Top 10 foods you must try when in Italy, and where to find them
By Bindu Gopal Rao
The plate in front of me is enticing – it looks straight from a farm, with fresh red tomatoes, luscious coloured bell peppers, home grown olives and fresh cheese. The fresh rocket cheese and garden vegetables make me dig in instantly into this delicious Caprese salad.
In Italy, food is a big deal, and is straight from farm-to-fork. So on your next trip to Italy, make sure you sink your teeth into these delicacies. Enjoy our list of Italy’s top 10 foods…
Pizza – Sun on the plate
While pizzas have become commonplace worldwide thanks to the ubiquitous pizza joint, real pizzas are a must when in Italy. Even small bakeries will have huge portions of pizza that will entice you with their attractive window displays. Pizzerias in Italy are a great place to try them, too, especially if you are in Naples where restaurants like Pizzeria Dal Presidente serves some delectable delights topped with Sicilian treats. Pizza Napoletana with its secret dough recipe and only two toppings is also a must try. Pizza al Taglio in Rome is another and sells rectangular pizzas by weight and also offers a variety of delectable options. Sfincione in Sicily, Pizza al Padellino in Turin and Panzerotto in Bari also have interesting takes on arguably one of the most loved dishes in the world. Little wonder, then, that most Italians say pizza is “sole nel piatto”… or sun on the plate!
Lasagne – A Naples staple
If there is one dish that defines good food in Italy, it is lasagne. It is said that Naples was where this delicious dish originated, and it’s believed the recipe dates back to the 14th century. Layered with pasta sheets, vegetable sauce, meatballs or sausages and various cheeses, this is a wholesome dish that can elevate your dining experience several notches. The pasta is made from durum wheat or semolina and only when you bite into the luscious layers of lasagna, bechamel and meat or tomato sauce, will you realise why Italy has come to be recognised as the food capital of the world. This is comfort food at its best. The classic lasagne alla Bolognese is the most popular version. Made with ragù, a meat based Bolognese sauce, béchamel sauce and Parmigiano-Reggiano cheese this is dolce vita on a plate. The other version is the Lasagne Napoletana that has meatballs, sausage, ricotta and mozzarella cheese and is a staple in the Carnivale in Naples.
Polenta – A ‘godsend’ loved by all
Made from boiled cornmeal, polenta can be served as porridge or as a loaf once it has cooled. Traditionally, the dish is stirred with a large walnut wooden stick till it thickens and develops a firm consistency. Once a staple food of the mountain regions of Italy, today it has been reinvented and is available across the country. If you are in southern Trentino you can sample potato polenta while in Tossignano a special polenta is made with a mixture of corn flour that’s half fine-grained and half coarse-grained. Polenta bianca made around the areas of Padua, Venice and Trevisois is made with a special variety of maize which is white in colour. In Mantua, polenta all’erba amara is made with corn flour, butter, herbs and grated parmesan. And as the Italian saying goes, “A chi ne’ campi sul lavoro stenta, son manna le cipolle e la polenta,” which means, “for those who work hard in the fields, onions and polenta are a godsend.”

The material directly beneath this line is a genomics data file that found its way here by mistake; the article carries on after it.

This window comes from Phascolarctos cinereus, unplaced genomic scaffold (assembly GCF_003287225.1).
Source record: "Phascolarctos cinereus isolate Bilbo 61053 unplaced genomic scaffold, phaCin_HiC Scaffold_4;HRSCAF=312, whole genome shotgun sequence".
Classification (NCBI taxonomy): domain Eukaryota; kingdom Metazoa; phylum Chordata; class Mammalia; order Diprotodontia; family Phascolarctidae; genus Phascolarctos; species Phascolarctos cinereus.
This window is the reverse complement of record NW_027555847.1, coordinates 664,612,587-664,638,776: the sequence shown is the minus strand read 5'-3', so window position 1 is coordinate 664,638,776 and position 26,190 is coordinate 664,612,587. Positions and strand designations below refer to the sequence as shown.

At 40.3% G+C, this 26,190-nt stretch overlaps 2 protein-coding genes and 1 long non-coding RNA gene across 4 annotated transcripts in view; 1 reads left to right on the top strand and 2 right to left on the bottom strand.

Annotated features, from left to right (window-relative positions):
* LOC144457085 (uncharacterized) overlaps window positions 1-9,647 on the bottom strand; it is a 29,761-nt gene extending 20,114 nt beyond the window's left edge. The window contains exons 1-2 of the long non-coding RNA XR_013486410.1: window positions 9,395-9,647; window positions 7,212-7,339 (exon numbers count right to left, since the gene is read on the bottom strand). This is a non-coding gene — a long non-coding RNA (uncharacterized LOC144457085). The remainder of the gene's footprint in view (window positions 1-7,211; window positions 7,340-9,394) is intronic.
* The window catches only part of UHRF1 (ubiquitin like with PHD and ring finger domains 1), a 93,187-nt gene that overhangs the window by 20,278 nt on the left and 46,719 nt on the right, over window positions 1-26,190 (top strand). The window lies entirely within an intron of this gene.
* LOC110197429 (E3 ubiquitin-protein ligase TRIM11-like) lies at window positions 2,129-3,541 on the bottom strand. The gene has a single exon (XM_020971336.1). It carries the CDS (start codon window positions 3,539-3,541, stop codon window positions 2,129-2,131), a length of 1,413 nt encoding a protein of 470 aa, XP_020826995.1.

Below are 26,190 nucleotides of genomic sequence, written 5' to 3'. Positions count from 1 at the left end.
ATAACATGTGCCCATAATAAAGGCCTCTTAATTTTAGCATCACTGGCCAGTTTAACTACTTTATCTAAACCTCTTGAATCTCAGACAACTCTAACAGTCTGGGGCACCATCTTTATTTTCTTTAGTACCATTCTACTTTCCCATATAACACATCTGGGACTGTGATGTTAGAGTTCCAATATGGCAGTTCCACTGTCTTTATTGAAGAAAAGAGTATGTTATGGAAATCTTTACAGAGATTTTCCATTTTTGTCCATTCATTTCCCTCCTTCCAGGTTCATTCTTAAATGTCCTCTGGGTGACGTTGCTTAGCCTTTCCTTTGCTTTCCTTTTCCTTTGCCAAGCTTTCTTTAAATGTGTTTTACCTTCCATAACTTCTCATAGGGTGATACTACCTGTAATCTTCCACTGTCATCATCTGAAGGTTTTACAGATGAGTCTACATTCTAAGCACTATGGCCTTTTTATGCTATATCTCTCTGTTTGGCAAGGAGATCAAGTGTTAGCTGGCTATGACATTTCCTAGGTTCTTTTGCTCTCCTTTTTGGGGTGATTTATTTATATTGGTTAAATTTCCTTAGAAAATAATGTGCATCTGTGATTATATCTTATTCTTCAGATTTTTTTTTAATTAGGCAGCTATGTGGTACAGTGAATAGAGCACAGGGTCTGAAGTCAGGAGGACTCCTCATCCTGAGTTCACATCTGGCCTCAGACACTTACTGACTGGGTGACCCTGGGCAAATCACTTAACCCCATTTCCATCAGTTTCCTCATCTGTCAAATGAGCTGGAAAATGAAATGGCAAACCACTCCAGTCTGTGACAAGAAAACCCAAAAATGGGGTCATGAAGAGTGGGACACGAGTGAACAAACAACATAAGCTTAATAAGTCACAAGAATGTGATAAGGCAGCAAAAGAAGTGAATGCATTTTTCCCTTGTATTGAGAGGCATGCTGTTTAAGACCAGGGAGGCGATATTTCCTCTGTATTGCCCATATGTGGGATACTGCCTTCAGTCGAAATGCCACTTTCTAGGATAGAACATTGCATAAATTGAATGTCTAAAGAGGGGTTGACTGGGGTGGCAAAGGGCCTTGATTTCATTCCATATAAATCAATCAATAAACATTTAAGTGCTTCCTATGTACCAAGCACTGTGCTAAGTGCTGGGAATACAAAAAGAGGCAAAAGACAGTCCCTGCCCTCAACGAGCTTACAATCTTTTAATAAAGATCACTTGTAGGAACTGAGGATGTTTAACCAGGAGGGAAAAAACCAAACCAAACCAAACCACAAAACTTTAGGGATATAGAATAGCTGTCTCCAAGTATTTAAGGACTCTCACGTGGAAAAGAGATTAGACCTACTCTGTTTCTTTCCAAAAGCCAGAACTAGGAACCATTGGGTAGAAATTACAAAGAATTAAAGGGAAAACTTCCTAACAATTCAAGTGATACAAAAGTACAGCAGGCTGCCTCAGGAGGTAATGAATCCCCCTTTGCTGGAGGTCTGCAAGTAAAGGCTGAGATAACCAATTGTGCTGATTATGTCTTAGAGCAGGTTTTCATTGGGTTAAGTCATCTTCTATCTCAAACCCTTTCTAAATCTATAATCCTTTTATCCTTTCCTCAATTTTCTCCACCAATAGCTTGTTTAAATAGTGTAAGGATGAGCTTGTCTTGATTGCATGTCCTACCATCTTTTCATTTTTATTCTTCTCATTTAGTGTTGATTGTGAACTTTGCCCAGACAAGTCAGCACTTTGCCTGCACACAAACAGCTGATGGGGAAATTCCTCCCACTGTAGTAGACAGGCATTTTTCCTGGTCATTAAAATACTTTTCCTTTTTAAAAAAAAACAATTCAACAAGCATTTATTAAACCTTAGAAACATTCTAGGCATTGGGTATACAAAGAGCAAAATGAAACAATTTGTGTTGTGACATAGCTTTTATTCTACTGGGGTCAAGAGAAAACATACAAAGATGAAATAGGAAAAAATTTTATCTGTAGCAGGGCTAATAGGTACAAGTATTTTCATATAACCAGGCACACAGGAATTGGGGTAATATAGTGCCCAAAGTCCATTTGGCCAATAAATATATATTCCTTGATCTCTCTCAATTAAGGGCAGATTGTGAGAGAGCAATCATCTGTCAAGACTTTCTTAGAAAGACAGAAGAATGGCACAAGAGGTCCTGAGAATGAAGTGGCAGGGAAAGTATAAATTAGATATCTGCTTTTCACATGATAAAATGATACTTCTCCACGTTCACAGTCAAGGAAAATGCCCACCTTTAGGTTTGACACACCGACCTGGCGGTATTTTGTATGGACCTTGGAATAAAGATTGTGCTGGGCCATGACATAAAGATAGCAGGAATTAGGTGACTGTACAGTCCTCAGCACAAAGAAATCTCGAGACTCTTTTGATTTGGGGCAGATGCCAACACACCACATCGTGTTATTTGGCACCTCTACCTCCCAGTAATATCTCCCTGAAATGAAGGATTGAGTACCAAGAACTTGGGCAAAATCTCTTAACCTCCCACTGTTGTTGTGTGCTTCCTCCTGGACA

Risotto – Classic Italian fare
Risotto is a dish made with short grain white rice varieties including Arborio, Vialone Nano, Padano, Roma and Carnaroli. A classic dish in the vast repertoire of Italian cuisine, this dish combines rice, vegetables, meat and cheese to create its characteristic creamy texture. Often served as an accompaniment to quality fresh fish, the secret lies in blending the rice with large amounts of butter to give the dish the right texture. If you are looking for great risotto then there are several restaurants in Rome, Bologna, Parma and Venice, as well as in Piemonte, Mantova and Milan that have built their reputation on this staple. The vegetarian version of risotto, alla zucca, is made with pumpkin, nutmeg and grated cheese, and the risi e bisi made with green peas are also good options for meatless meals.
Carbonara – When in Rome…
A pasta dish that originated in Rome, carbonara is made with bacon, eggs, black pepper and hard cheese and, most often, spaghetti. This is one dish that does not use any cream, and this is why the inherent flavours shine through. Some of the best restaurants in Rome to sample this dish are at L’Arcangelo, Marzapane, Pizzeria Emma, Roscioli, Da Danilo, Checco Er Carettiere, Hostaria Romana, Sciapò and Baccano. The spaghetti carbonara with black truffle at Rome’s Antico Arco is a delight as well.